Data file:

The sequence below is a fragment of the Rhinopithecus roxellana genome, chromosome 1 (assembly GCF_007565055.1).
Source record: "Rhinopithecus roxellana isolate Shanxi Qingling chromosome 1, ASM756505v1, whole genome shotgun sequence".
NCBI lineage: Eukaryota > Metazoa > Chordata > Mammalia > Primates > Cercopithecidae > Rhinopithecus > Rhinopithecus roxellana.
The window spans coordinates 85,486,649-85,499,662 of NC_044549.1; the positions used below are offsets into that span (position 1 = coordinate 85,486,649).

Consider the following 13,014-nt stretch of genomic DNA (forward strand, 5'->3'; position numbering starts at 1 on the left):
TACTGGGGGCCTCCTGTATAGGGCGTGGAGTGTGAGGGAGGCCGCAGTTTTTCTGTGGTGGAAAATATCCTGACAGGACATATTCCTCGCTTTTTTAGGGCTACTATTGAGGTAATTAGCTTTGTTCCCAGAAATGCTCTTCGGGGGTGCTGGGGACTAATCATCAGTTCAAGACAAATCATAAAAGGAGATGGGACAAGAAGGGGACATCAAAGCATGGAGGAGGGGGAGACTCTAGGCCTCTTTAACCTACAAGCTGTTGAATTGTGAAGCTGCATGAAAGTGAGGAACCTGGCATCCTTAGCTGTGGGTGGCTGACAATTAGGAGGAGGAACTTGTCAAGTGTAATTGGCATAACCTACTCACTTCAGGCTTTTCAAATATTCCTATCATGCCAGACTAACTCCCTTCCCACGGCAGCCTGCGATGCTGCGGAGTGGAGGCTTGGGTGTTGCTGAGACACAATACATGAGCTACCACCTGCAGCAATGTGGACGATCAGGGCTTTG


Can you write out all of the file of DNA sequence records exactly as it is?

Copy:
The sequence below is a fragment of the Rhinopithecus roxellana genome, chromosome 1 (assembly GCF_007565055.1).
Source record: "Rhinopithecus roxellana isolate Shanxi Qingling chromosome 1, ASM756505v1, whole genome shotgun sequence".
NCBI lineage: Eukaryota > Metazoa > Chordata > Mammalia > Primates > Cercopithecidae > Rhinopithecus > Rhinopithecus roxellana.
The window spans coordinates 85,486,649-85,499,662 of NC_044549.1; the positions used below are offsets into that span (position 1 = coordinate 85,486,649).

Consider the following 13,014-nt stretch of genomic DNA (forward strand, 5'->3'; position numbering starts at 1 on the left):
TACTGGGGGCCTCCTGTATAGGGCGTGGAGTGTGAGGGAGGCCGCAGTTTTTCTGTGGTGGAAAATATCCTGACAGGACATATTCCTCGCTTTTTTAGGGCTACTATTGAGGTAATTAGCTTTGTTCCCAGAAATGCTCTTCGGGGGTGCTGGGGACTAATCATCAGTTCAAGACAAATCATAAAAGGAGATGGGACAAGAAGGGGACATCAAAGCATGGAGGAGGGGGAGACTCTAGGCCTCTTTAACCTACAAGCTGTTGAATTGTGAAGCTGCATGAAAGTGAGGAACCTGGCATCCTTAGCTGTGGGTGGCTGACAATTAGGAGGAGGAACTTGTCAAGTGTAATTGGCATAACCTACTCACTTCAGGCTTTTCAAATATTCCTATCATGCCAGACTAACTCCCTTCCCACGGCAGCCTGCGATGCTGCGGAGTGGAGGCTTGGGTGTTGCTGAGACACAATACATGAGCTACCACCTGCAGCAATGTGGACGATCAGGGCTTTG